Is it sensible to ask for a short statement of the basic operating procedure for GIMP?

I am thinking something like this:

For existing files:

Open the file. Create a copy layer to work with keeping the original there untouched at all times. Create a background layer that all cuts get pasted to. Work on your copied layer...

That sort of thing?

I have stumbled through a few operations at various times guided by web advice but I'm thinking this is the bit I'm missing that stops me figuring it out for myself....

kinda lost... when looking at 'how to' manuals they always quickly get too specific and never give me this basic outline design philosophy if that's what I could call it...

asking too much? or asking the wrong thing? or possible?

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    To learn GIMP, look up beginner tutorials. There are thousands on youtube. – Billy Kerr Dec 24 '17 at 22:28
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    The only basic procedure for any application would be .. open image or create new document... work on it... save the document. Beyond that, there are no universal common procedures. – Scott Dec 25 '17 at 2:25

GIMP and many other image edit and creation software provide too many features to be able to condense "the basic operating procedure" into a few paragraphs.

That aspect that makes these programs useful also make them complex enough that specifics are usually the only way to accomplish a task. As an example, a friend desired to have step-by-step instruction for green screen compositing using GIMP. Together we created a document with example images which would enable almost anyone to perform an entertaining image creation.

To prevent confusion, it was a rather verbose document, not unlike my replies. When completed, it spanned fourteen pages in 12 point type in MS Word! That was to accomplish a single specific goal.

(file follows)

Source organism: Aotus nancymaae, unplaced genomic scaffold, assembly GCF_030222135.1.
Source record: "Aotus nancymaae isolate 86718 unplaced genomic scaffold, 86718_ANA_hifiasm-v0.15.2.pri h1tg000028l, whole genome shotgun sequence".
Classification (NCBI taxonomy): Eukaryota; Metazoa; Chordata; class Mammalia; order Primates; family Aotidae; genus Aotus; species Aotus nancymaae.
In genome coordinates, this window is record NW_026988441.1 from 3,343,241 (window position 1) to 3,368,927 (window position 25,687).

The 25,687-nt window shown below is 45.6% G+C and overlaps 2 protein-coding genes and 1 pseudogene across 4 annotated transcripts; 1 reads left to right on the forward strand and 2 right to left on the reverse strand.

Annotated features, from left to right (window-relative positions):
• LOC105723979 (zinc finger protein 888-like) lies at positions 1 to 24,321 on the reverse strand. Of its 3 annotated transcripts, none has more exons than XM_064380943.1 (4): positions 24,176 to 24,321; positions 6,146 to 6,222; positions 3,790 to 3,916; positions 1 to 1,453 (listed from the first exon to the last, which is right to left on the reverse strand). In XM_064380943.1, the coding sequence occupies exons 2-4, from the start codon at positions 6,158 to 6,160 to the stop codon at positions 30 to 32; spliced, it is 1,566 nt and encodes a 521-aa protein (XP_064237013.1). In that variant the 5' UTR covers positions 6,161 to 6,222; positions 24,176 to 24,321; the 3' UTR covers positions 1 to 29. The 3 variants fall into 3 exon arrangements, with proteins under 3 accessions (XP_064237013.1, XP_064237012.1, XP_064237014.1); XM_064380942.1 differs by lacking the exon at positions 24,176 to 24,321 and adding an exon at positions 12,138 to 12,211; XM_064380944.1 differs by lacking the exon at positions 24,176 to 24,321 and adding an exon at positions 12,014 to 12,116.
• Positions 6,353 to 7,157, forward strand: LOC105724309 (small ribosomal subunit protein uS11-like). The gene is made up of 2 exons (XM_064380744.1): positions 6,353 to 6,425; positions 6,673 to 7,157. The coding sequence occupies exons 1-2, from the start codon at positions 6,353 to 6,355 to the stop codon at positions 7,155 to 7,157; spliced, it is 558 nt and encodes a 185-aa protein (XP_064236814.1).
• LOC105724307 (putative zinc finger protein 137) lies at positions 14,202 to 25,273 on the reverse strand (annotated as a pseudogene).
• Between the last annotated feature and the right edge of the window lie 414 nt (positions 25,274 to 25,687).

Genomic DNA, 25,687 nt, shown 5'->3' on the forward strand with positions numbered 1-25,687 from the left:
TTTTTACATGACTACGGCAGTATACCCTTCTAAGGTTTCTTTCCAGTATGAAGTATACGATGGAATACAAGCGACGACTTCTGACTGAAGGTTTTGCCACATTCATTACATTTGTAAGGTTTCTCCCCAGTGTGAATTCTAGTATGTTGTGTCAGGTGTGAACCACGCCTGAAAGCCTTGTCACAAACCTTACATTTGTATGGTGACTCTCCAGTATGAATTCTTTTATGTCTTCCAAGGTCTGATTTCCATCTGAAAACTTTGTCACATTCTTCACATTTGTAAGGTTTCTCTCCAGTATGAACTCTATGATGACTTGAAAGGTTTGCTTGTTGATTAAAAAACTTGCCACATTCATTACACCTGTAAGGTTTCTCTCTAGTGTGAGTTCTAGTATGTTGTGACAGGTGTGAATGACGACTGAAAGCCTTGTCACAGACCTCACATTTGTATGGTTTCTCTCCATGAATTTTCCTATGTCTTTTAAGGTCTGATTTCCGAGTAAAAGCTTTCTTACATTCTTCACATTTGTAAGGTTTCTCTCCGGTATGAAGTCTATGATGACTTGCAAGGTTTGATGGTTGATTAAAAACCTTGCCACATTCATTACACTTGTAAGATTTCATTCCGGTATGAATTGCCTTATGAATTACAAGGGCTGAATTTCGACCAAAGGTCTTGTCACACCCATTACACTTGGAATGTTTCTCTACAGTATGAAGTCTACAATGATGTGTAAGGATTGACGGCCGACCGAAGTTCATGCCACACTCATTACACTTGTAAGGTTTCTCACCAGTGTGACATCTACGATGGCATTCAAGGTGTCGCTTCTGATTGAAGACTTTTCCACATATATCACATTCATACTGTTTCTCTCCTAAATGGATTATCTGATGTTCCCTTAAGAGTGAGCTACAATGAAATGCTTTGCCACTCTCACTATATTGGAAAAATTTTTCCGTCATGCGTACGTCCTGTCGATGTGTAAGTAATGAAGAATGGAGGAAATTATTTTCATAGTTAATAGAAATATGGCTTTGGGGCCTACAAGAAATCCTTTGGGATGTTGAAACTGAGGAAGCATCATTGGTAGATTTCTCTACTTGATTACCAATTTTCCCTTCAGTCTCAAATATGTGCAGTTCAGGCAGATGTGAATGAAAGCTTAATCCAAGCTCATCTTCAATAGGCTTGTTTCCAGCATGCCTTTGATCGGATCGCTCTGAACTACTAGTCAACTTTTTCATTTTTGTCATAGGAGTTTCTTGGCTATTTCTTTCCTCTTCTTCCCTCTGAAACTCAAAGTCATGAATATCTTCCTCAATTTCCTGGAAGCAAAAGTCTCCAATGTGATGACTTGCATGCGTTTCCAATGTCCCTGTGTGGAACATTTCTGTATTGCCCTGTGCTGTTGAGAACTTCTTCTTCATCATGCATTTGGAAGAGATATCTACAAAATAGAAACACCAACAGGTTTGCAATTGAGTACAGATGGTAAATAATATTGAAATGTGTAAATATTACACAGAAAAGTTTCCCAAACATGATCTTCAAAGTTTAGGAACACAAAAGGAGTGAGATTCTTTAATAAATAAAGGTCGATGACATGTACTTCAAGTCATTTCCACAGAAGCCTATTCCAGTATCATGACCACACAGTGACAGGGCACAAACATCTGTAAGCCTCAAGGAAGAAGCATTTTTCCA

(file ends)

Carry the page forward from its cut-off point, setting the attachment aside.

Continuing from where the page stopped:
GIMP is far more capable than that one task and would require volumes to cover everything.

Like you, I desire often to have a good overview of a particular program in order to better grasp the possibilities. Such an overview might provide for easier learning as well, but I've found these overviews to be non-existent.

It is typical for online tutorials and published documents/books to present a project for practice, covering the specifics of the task. From performing each individual step of the project, one is expected to learn how the step interacts with the project, but also one is expected to expand from this understanding and apply it for future projects.

That aspect of documentation is lacking in most instances. I would like to see, in the above described example, what happens if something goes wrong, but also how one might apply a particular feature to a different project in a different form.

Of course, such a document or tutorial quickly becomes excessively large and impossible to absorb.

Thanks to internet resources with respect to tutorial videos and supporting posts, one should be able to find an answer to a task, using specific directions, but then it's up to the viewer to learn to apply such information in the future.

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  • Point in case: just count the number of posts beginning with "I started with gimp but how do i just this one simple thing [complicated subject that has never been asked before]". – usr2564301 Dec 24 '17 at 22:58
  • @usr2564301 This questioner makes it better. He hasn't even an image of which to ask "how do i replicate this". He wants the real Philosopher's Stone. It's not a dumb goal. I would really appreciate it if I had one. I'm not really sure if that stone exists. – user287001 Dec 25 '17 at 12:27
  • So the answer is 'No'. It is not "...sensible to ask for a short statement of the basic operating procedure for GIMP..." But I'm not sure the answer, correct as it is in what it says, really addresses the question. Rather it makes more of it than was put. '... provide too many features to be able to condense "the basic operating procedure"......' – arthur brogard Dec 25 '17 at 23:50

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